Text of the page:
While doing this may save you time, stress, and some money that comes with paying court fees, at the end of the day you will still be evicted and this will have an impact on your credit score.
Sell your home
Another option is to sell your home to pay off your debt to your mortgage lender. While you may lose your home, you will be in a much better position than if your home were to be repossessed.
Your credit score will not be impacted as you will be able to clear all of your debts before repossession, provided that the sale is of a sufficient value.
You can then take this opportunity to thinking about downsizing home to a property where your bills and outgoings will be lower, if applicable.
Need to sell your home fast?
Once the repossession process begins, time can move really quickly. Especially considering that interest applies to any overdue payments.
If you have decided that selling your home to pay off your debt is the best option, then consider getting in touch with a property buyer, such as us at Easy Sale, to buy your property for up-front cash.
This process is not limited to residential homeowners either. If you a buy-to-let mortgage holder and you are caught with unruly tenants who refuse to pay, leaving you behind on your own mortgage payments, then you may also want to consider selling your property for cash.
Whatever situation you are in, Easy Sale will be there to offer you a great price for your property that you will be happy with. Get in touch with us as soon as possible for a quote.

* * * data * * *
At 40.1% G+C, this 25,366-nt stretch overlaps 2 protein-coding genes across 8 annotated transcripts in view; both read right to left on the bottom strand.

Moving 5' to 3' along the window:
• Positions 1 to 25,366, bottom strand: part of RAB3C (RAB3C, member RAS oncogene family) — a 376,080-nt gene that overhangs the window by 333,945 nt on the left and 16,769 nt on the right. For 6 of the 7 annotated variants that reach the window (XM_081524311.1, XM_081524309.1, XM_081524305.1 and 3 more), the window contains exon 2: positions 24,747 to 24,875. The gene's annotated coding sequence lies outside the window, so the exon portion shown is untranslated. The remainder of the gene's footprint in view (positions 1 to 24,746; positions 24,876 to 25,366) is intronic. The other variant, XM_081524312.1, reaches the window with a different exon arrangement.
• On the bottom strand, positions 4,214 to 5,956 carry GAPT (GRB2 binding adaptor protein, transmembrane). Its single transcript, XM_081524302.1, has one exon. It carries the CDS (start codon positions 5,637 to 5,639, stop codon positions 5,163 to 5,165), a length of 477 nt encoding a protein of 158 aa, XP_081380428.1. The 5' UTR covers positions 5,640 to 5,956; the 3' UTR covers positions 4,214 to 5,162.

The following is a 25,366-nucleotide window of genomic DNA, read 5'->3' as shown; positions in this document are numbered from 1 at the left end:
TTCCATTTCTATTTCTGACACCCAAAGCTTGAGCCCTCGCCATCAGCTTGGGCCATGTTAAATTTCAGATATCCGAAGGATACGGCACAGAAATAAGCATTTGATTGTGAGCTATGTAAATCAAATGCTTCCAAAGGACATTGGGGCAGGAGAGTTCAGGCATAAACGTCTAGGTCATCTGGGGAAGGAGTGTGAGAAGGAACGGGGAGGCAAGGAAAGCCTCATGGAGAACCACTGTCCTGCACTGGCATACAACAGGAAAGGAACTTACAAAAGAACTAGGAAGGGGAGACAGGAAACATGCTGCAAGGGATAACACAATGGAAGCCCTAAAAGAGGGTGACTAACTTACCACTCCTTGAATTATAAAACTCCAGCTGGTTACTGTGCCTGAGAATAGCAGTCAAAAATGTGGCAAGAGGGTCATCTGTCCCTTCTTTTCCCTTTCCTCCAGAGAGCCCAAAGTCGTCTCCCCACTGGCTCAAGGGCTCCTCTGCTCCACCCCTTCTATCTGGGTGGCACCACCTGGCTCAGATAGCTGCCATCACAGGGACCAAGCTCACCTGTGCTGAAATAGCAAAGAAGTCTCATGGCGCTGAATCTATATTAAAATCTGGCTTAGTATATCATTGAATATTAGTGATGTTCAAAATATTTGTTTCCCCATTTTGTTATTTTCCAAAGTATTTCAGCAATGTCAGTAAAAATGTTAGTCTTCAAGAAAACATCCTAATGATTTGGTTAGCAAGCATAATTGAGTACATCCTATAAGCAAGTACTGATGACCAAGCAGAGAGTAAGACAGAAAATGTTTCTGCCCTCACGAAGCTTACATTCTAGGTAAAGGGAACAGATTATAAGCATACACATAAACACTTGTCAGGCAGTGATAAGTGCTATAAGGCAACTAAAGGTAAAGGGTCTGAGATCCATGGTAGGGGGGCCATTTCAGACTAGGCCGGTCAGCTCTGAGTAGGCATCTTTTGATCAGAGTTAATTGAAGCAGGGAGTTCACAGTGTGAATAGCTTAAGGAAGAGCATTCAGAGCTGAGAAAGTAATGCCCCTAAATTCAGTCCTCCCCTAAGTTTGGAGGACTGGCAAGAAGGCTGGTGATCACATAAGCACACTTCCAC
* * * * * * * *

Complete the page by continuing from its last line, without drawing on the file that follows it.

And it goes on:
What happens if my house is repossessed?
If your house is repossessed and there is no way for you to suspend the possession order, then you will have to leave the premises and the property will be sold to pay off your mortgage and clear your debts.
You will be contacted by your local county court who will offer you advice if you are set to become homeless.
If your house sale does not clear what you owe (known as a shortfall debt) after your house repossession and you are chased for debt then you may be able to negotiate a payment plan with your lender so that you can clear your remaining debt with realistic payments.
There is also the slim chance that your debt could become statute barred. The time limit for a statue barred debt in England is 6 years from the last time you acknowledged your debt or were in contact with your lender, upon which your debt will become unenforceable.
Can I stop my mortgage payments?
Usually no, you cannot stop making mortgage payments if you have not cleared your mortgage. However, there may be options to temporarily pause or reduce payments if your lender allows mortgage payment holidays.
How long after a repo can I buy a house?
If your house has been repossessed then you will likely struggle to be accepted for a mortgage in the future, especially the near future (up to three years).
You may stand more of a chance at being accepted for a mortgage if there has been at least three years since your repossession and if you have a high deposit, yet it will ultimately be influenced by the amount of debt you owed upon repossession and the amount that you want to borrow in the future.
Your success at applying will also vary from lender to lender.
Does a bank need a high court writ to repossess?
No, your lender does not necessarily need to involve the high court to repossess your house. It will, however, need to involve your local county court unless you opt for voluntary repossession before the courts are involved at all.